The Attorney General’s Chambers (AGC) has indicated that it has “no objections to being joined as a party” in the case brought by blogger Ms Han Hui Hui involving a statutory board.
Ms Han is being sued by the Council of Private Education (CPE) for libel with regards to two emails Ms Han had sent to various parties alleging impropriety on the part of CPE corporate communications manager Andy Ong.
In April, Ms Han applied to the courts to declare that since the CPE is a public and statutory body, it cannot sue for libel. She also claimed her legal right to freedom of speech under Article 14 of the Constitution.
At the pre-trial conference on 8 May, the court’s senior assistant registrar instructed CPE’s lawyers, Allen and Gledhill (A&G), to enquire with the AGC if it wished to be joined in the proceedings.
The AGC replied to A&G on 16 May that it had no objection to this. However, the AGC said it did “not necessarily agree” with the CPE’s position on two points, namely:
- That the Government’s presence before the Court is necessary.
- That it would be “just and convenient” to determine the questions arising from the case, with the Government.
At the heart of the case is the question of whether a public body, such as the CPE which is a statutory board under the Ministry of Education, can sue an individual for libel or defamation.
There is also the issue of whether it is fair for public bodies to use public funds for this, while individuals may not have such resources.
In her submissions to the Court, Ms Han said, “Because the actions and policies of public bodies have such high impact and stakes, it is unacceptable that they can silence criticism through fear in the form of litigation.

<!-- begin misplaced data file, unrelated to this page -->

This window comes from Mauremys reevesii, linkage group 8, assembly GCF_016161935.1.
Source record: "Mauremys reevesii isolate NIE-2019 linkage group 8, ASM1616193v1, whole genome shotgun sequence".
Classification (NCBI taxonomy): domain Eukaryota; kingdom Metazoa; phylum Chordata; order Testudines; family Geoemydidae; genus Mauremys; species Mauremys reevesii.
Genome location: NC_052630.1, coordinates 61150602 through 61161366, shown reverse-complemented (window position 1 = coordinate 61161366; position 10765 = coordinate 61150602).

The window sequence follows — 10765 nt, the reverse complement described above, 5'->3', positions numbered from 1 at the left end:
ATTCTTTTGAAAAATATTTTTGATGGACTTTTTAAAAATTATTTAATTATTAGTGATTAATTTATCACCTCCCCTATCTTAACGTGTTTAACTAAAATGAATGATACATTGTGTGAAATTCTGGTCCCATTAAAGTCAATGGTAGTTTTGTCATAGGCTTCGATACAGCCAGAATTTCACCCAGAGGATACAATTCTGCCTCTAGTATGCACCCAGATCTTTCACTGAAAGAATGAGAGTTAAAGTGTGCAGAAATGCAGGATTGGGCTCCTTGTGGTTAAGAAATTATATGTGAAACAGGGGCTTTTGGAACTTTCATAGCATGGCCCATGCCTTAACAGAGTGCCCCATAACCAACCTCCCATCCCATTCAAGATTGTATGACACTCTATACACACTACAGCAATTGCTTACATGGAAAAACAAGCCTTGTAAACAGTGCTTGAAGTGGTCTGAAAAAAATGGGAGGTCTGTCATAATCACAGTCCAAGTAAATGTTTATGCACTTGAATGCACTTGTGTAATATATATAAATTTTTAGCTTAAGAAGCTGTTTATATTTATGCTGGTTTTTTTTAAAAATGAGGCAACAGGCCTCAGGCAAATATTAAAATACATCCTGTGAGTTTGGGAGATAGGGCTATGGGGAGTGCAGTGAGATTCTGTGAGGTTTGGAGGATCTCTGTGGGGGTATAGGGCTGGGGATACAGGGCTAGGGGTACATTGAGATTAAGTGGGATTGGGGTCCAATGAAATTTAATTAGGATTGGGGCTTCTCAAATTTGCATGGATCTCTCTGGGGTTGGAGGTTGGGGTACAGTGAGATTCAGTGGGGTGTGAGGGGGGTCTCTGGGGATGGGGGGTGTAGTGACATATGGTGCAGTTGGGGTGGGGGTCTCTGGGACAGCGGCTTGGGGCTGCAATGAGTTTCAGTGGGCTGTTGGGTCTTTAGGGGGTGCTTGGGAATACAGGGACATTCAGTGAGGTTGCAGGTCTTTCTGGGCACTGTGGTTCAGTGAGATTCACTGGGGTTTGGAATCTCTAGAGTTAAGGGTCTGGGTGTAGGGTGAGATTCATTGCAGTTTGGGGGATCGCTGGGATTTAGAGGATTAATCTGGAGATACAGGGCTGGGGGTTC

“My constitutional right to freedom of speech and expression protects the ordinary citizen against such potential abuse, and because public bodies have more than enough means to defend themselves and their reputations in the first place, my constitutional right should be upheld against being sued for defamation by any public body.”
There are more than 60 statutory boards in Singapore – which provides public service from housing to healthcare to education and the Arts - and the Court’s ruling will have impact on criticisms of these public bodies, and the rights to free expression of members of the public. If public bodies, funded by the public, can sue for defamation or libel, it might lead to a stifling of criticisms, or genuine grievances, especially from those who do not have such an amount of resources. In short, public bodies can use the threat of lawsuits to silence criticisms.
In the United Kingdom this year, both the Appeals Court and the UK government affirmed that “organs of government – both central and local – cannot sue for defamation.”
In a 1993 ruling, Lord Keith of Kinkel said, "It is of the highest public importance that a democratically elected governmental body, or indeed any governmental body, should be open to uninhibited public criticism."
M Ravi, lawyer for Ms Han, said, “The fact that the government is intervening in this matter shows that the matter has a sufficient public interest. This reinforces our position that the CPE, being a public body, cannot bring an action for defamation.”
The pre-trial conference will take place on 29th May whereby the AGC will inform the Court that it wishes to be joined as a party in the case.